1997 Hall of Fame Recipients
At a point in her life when she had forty years of teaching theatre behind her and was about to be inducted into the EdTA Hall of Fame, Michelle Busti was looking forward to all that she had yet to learn and to share. “As I focus on my vision of the future,” she wrote in her application to the Hall of Fame committee, “my sights are set on my role in the wings, helping people communicate ideas and share emotions on the various stages of our world.”
With a bachelor’s degree in theatre from Siena Heights College in Adrian, Michigan, a master’s from Catholic University and hours of postgraduate work from six different universities, Ms. Busti was well-equipped to achieve her vision. Her own experience as a young theatre teacher in pursuit of theatrical knowledge inspired her to reach out to colleagues as well as students. She has written a technical theatre book, designed to assist theatre teachers in organizing backstage crews, which she markets through her own business.
At first challenged to keep up with trends in theatre, Ms. Busti worked to make theatre relevant to the students she taught. Besides the more standard theatre fare, she and her students at Cherry Creek Alternative High School in Denver staged well-received productions dealing with issues like AIDS, teen alcoholism, suicide, and pregnancy.
Students who have had difficulty in traditional schools come to the alternative school. One of Ms. Busti’s colleagues wrote: “Students who were frequently truant and greatly at risk of dropping out of school often found acceptance, encouragement and a connection to the school community through their inclusion in Michele’s theatre family.”
She served EdTA as a Thespian sponsor, state director, and board member. She was instrumental in the creation of Junior Thespians. She was also active with organizations promoting theatre in Colorado.
Close to retirement at the time of her induction, Ms. Busti reflected on her professional journey: “I am proud to say I have shared what I am and what I have learned with students, student teachers, and fellow teachers and directors. I’ll continue to mentor new theatre teachers and support the present ones. A forty-year passion cannot be retired.”
Paterson, New Jersey
Social issues are at the heart of George Dearani’s career in theatre education. Through twenty-five years as a teacher and theatre director in New Jersey, Mr. Dearani devoted himself to making his students and audiences aware of these issues and positive ways to deal with them. In his words, “theatre education has become, for me, a means to an end. It is the medium I choose, and foster in the classroom, which allows us—through improvisation, character analysis, and research—to better understand that which we are not.”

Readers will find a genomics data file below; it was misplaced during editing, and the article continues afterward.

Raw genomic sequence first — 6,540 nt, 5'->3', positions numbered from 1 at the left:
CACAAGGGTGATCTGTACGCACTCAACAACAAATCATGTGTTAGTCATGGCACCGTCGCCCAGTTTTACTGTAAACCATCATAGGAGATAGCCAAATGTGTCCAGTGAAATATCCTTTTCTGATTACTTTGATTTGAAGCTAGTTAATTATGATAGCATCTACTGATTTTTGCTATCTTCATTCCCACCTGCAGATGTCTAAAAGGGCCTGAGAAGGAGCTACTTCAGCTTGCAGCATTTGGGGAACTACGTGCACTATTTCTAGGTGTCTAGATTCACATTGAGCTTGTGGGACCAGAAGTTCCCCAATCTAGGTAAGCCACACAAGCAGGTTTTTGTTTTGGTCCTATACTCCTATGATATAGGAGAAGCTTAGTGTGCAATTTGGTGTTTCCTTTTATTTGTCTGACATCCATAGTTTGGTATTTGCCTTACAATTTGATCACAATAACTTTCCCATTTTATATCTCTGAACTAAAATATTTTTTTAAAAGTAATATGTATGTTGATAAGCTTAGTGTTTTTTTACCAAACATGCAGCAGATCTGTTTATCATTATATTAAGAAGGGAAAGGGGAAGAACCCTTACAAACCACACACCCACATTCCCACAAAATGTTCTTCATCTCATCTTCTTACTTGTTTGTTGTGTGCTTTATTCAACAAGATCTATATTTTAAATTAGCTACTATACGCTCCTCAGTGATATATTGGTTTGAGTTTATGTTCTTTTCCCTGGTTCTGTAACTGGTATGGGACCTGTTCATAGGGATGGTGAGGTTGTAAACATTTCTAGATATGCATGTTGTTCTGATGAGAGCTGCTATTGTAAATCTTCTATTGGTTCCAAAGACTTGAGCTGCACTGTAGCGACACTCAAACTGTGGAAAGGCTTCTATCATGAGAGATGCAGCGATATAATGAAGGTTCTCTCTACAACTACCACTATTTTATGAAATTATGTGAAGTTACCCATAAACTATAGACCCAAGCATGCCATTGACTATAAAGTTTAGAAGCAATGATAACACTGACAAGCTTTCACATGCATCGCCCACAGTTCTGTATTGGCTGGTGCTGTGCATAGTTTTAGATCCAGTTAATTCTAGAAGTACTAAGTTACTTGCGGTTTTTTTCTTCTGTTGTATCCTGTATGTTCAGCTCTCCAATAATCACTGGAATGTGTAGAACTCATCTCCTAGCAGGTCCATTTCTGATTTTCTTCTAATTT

Mr. Dearani has tackled racial and gender bias, religious discrimination, AIDS awareness, and other sensitive subjects in his role as drama director and Thespian director at Rosa Parks School for Fine and Performing Arts in Paterson. The work is the focus of the theatre troupes he founded: the Positive Impact Ensemble, or PIE, and the Equity Ensemble.
He studied acting in New York while attending Seton Hall University. After receiving his bachelor’s degree, he taught school during the day and studied and acted Off Broadway at night. He earned his master’s from Montclair State University even as he started the drama program at Passaic County College. As the first drama director at the newly opened Rosa Parks School, he was instrumental in arranging for the adoption of the school by Paper Mill Playhouse, inviting artists to lead master classes with his students. A colleague commented on the participation of several students in a Playhouse production: “Their joy of appearing in the show was only exceeded by George’s pride at their accomplishment.” Several of Mr. Dearani’s students have won awards and gone on to earn professional roles on stage and in film.
Mr. Dearani described the work of PIE, the accomplishments of which he said he is most proud, this way: “We demonstrate, through stereotyping and ethnic slurs, the pain and destruction that we as people are capable of doing. Hopefully, by having the audience confront the words and issues, and then afterward, discuss them, we can begin to focus on a change.”
As a teacher and director in Shorewood, Wisconsin, Barbara Gensler inspired her students to go beyond what is expected on the high school stage. “I hope that my productions serve as a model so that theatre educators do not limit their students,” she said.
Under Ms. Gensler’s guidance for forty-seven years, the Shorewood High School drama department staged five productions a year. She taught four classes, mentored student teachers, served on curriculum committees, worked for theatre advocacy, volunteered in the community, and directed at a community theatre. When the drama department went into the red while she was on sabbatical, she led the effort to erase the debt, and put the department on the road toward an improved facility. “Even without the facility,” she wrote, “quality theatre is possible for high school students; in fact, they may just blow you away.”